While it is therefore not prescribed in labour laws, it would be incumbent on an employee to notify his employer both if he displays some of the known symptoms of COVID 19 or if he’s tested positive for COVID 19. This is necessary so that the employer and fellow employees can take cognisance of the fact that they may have been in contact with the infected employee and may themselves be at risk. Both employer and employee in this regard have a shared responsibility for the health of the organisation and their fellow employees.
With regard to leave, in the event that an employee becomes ill and displays some of the known symptoms of COVID 19, the normal principles of sick leave as determined in the Basic Conditions of Employment Act 75 of 1997 (“the BCEA”) would apply. The Minister of Employment and Labour, Mr Thulas Nxesi however altered the situation slightly in his announcement of 17 March 2020 stipulating that leave required by employees who are obliged to submit themselves to self – quarantine for 14 days or longer will be recognized as “special leave” which in turn would allow employees to apply for UIF benefits provided the reasons for the quarantine meets the necessary requirements. While under lock down however, an employee may already be working from home and able to continue working and would theoretically therefore not have to apply for sick leave. Such circumstances would be regulated in terms of the employer’s leave policy.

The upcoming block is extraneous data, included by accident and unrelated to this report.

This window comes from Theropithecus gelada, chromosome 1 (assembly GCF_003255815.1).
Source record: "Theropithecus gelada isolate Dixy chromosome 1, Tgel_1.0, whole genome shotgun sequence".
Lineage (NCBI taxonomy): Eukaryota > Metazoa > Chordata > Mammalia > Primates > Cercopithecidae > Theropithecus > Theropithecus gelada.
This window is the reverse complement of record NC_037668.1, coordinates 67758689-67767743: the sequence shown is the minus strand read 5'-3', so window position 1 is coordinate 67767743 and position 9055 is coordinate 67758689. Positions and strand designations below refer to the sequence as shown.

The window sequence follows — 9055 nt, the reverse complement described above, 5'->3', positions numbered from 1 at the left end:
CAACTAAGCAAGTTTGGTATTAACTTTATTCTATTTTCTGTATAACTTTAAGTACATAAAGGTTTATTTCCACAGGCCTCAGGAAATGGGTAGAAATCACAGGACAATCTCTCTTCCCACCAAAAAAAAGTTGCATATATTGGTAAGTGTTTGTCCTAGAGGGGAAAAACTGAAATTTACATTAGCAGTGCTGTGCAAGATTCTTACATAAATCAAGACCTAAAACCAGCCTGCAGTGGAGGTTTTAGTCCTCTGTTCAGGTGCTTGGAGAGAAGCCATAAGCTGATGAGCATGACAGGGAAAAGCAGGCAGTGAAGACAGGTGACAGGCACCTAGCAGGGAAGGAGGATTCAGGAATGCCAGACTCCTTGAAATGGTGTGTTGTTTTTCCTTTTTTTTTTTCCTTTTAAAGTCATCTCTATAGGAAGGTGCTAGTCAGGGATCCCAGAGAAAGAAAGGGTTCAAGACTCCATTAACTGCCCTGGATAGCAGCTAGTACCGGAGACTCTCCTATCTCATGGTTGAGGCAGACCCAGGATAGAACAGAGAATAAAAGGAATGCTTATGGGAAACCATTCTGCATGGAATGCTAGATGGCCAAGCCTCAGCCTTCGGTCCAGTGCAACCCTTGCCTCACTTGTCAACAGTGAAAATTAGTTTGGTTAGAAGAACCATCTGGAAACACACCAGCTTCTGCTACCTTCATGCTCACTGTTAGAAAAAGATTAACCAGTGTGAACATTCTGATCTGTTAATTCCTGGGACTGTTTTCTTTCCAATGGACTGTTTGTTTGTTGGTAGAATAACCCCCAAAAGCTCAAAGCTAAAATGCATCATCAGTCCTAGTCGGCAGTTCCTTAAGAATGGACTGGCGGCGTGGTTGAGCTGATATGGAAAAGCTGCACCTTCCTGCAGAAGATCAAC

Employees who are sick (for any reason) would still be required to comply with the relevant provisions of the BCEA and their employer’s leave policy if such a policy exists. In terms of section 23 of the BCEA an employee will therefore have to provide his employer with a medical certificate relating to his illness that complies with the basic requirements stipulated in section 23(3). These requirements are that the medical certificate must be issued and signed by a medical practitioner or person certified to diagnose and treat patients and is registered with a professional council established by an Act of Parliament. While it has not been tested in any Court as yet, it seems to be that employers may not compel employees to take leave during the lock down period. As such, an employer will in turn remain liable to pay an employee who has tested positive for COVID 19 in terms of section 22 of the BCEA, at least for the lock down period. When the lock down has come to an end, such an employee may have to apply for sick leave and provide a medical certificate as contemplated above.
If an employee tested positive for COVID 19 resulting therein that he is absent from work for a prolonged or continued period, an employer may apply the provisions of Schedule 8 of the Labour Relations Act 66 of 1995 (Code of Good Practice: Dismissals) in considering the dismissal of the employee for reasons related to his conduct or capacity. It must however be noted that the illness of an employee as a result of COVID 19 (or other illness) does not permit an employer to retrench an employee in terms of section 189 of the Labour Relations Act.
Having regard to the above, it would seem prudent for employers to develop and adopt a policy dealing with COVID 19 and employee’s conduct in relation thereto having regard to the relevant Regulations.
JAN-HENDRIK SENEKAL Umhlanga Office